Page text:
The Internet no doubt justly deserves a preponderance of the blame for reducing the attention span of most of the western world to the duration of a sound bite. Indirectly, it should probably take the rap for the languid demise of mass-market fiction, too — large retailers, who shall remain nameless, have arm-twisted most traditional publishers to the point of making anything shy of a certain best-seller manifestly unprofitable.

If you still read books in the face of all this, thanks — I still like to write them.

In defense of the Internet and its effect on literacy, it’s made small press publishing viable in a way it never was back when books could only be bought from book shops. Actually, it’s made publishing somewhat Victorian — returning it to a time when writers wrote, publishers published, readers read and shopkeepers sold chickens.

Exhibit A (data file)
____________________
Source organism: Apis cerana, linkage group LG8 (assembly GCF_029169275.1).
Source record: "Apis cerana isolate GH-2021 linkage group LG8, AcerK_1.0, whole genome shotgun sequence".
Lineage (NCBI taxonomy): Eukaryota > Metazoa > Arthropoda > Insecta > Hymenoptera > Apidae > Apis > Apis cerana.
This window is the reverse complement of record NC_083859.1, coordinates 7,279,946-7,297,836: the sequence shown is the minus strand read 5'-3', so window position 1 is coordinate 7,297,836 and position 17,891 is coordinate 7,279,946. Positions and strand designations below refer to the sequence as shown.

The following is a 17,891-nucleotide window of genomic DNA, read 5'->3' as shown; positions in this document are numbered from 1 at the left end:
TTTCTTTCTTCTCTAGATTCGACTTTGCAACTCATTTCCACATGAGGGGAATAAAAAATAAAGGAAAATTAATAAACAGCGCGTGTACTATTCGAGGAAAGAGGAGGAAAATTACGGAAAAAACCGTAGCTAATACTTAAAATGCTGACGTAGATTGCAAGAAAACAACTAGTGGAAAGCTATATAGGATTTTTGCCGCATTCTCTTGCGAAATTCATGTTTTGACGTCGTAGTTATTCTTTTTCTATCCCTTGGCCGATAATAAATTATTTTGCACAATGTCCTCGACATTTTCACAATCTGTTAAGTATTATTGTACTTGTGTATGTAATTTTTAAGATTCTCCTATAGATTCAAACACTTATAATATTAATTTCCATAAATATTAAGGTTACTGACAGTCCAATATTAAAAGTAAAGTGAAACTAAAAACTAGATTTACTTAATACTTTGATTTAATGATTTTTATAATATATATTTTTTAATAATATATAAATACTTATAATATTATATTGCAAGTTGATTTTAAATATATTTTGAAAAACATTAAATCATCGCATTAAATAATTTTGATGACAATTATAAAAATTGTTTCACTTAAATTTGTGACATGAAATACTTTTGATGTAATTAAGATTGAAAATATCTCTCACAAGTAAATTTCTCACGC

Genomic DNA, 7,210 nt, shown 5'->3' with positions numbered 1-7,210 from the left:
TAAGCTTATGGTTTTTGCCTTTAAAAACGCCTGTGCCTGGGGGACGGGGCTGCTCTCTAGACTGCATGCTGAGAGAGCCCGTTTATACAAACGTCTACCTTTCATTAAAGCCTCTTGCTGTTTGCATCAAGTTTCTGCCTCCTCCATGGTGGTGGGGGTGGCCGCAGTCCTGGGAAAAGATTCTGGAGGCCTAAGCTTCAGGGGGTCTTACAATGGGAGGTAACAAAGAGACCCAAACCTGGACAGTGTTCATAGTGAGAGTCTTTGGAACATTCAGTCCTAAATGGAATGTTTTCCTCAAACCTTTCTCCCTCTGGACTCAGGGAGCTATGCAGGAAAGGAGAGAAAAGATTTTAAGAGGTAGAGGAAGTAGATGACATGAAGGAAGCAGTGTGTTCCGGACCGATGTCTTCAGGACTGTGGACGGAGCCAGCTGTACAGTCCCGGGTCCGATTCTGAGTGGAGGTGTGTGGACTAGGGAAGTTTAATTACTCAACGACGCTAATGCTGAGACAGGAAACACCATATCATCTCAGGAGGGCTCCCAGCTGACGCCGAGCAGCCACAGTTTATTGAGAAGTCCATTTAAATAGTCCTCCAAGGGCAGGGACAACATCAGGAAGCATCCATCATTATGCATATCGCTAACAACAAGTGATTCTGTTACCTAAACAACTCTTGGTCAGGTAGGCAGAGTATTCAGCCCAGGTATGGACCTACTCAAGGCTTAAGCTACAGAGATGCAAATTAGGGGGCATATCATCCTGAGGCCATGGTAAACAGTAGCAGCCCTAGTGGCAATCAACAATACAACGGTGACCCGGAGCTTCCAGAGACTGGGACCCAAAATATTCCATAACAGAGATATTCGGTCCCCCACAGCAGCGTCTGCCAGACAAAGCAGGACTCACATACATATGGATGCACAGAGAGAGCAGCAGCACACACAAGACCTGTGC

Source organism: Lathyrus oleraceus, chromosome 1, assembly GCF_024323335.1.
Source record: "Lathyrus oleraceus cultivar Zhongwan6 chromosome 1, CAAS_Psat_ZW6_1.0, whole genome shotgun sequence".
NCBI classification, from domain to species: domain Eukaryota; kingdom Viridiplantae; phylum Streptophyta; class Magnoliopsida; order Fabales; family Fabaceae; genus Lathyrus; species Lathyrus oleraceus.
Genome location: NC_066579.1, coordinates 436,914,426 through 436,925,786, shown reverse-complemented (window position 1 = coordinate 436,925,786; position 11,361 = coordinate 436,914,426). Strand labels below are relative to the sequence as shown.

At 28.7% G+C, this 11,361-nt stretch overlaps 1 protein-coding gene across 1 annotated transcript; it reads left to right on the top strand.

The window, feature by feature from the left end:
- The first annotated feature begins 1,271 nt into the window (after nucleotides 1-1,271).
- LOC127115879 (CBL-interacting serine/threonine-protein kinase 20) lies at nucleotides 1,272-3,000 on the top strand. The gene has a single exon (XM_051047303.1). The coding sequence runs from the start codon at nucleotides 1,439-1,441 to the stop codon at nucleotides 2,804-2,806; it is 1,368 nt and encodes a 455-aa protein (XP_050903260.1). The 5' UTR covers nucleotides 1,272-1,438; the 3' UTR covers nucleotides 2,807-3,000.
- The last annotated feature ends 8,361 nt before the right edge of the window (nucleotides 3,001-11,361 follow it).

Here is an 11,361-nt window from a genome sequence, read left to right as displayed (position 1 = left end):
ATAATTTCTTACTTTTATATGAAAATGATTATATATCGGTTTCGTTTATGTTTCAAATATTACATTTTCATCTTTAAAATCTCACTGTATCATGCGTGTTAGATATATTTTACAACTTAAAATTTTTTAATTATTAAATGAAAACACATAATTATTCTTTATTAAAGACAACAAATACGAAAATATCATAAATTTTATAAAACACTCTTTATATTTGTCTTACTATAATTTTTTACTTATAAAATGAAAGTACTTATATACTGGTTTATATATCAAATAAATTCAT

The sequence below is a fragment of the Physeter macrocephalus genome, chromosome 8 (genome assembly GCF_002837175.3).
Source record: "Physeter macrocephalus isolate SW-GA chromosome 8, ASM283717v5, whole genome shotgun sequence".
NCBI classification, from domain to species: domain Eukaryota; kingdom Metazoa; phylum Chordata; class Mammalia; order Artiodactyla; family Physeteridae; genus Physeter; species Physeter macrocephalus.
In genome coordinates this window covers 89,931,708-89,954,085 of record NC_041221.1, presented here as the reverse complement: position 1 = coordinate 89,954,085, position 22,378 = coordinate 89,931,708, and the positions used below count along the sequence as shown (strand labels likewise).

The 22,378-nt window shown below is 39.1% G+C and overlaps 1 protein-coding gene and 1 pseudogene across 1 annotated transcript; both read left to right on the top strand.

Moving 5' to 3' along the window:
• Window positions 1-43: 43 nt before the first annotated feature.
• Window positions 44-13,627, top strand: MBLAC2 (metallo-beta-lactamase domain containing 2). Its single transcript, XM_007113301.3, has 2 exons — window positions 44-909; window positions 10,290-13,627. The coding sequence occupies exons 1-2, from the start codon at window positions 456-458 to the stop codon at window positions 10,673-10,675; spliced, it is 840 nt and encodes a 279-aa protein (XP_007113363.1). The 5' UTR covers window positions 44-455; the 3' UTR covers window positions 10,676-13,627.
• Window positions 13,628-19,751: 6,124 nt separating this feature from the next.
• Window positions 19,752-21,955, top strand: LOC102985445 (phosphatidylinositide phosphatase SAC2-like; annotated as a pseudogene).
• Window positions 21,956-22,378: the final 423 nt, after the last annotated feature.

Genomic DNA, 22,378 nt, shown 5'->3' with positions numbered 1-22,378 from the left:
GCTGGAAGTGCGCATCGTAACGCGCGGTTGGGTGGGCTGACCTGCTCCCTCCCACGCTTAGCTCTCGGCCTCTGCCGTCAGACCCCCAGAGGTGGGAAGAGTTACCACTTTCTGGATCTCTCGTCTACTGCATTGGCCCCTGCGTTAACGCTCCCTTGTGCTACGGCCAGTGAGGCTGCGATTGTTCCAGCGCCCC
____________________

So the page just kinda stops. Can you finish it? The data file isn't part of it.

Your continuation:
Then as now, it takes some searching to find books worth reading — the Victorians didn’t have access to Google, so it probably took them a bit longer.

Victorian readers also lacked downloadable e-books — all my books are available for the Amazon Kindle tablet.

In addition, my books are available through Amazon’s print-on-demand channel. Victorian publishers would have cheerfully brained each other with their ink wells to possess technology like this.

Print-on-demand books are thoroughly likeable. Amazon’s digital presses print books as they’re sold. There’s pretty much no waste and no devious fiscal thaumaturgy to force the wholesale price down to something less than the original cost of the ink used to print them. Everyone who buys such a book gets one that was printed a few days earlier.

That, and if someone spots a hitherto-unnoticed typo, it’s easy to upload a revised manuscript to Amazon and pretend it never happened.



a dagger speaks louder than words


you are what they  eat


tomorrow ends here


nothing stays buried forever

Eye of the Dawn

choose your lies carefully


some books never end

The Order

a sword has two edges as a rule


the lord of the forest has taken many lovers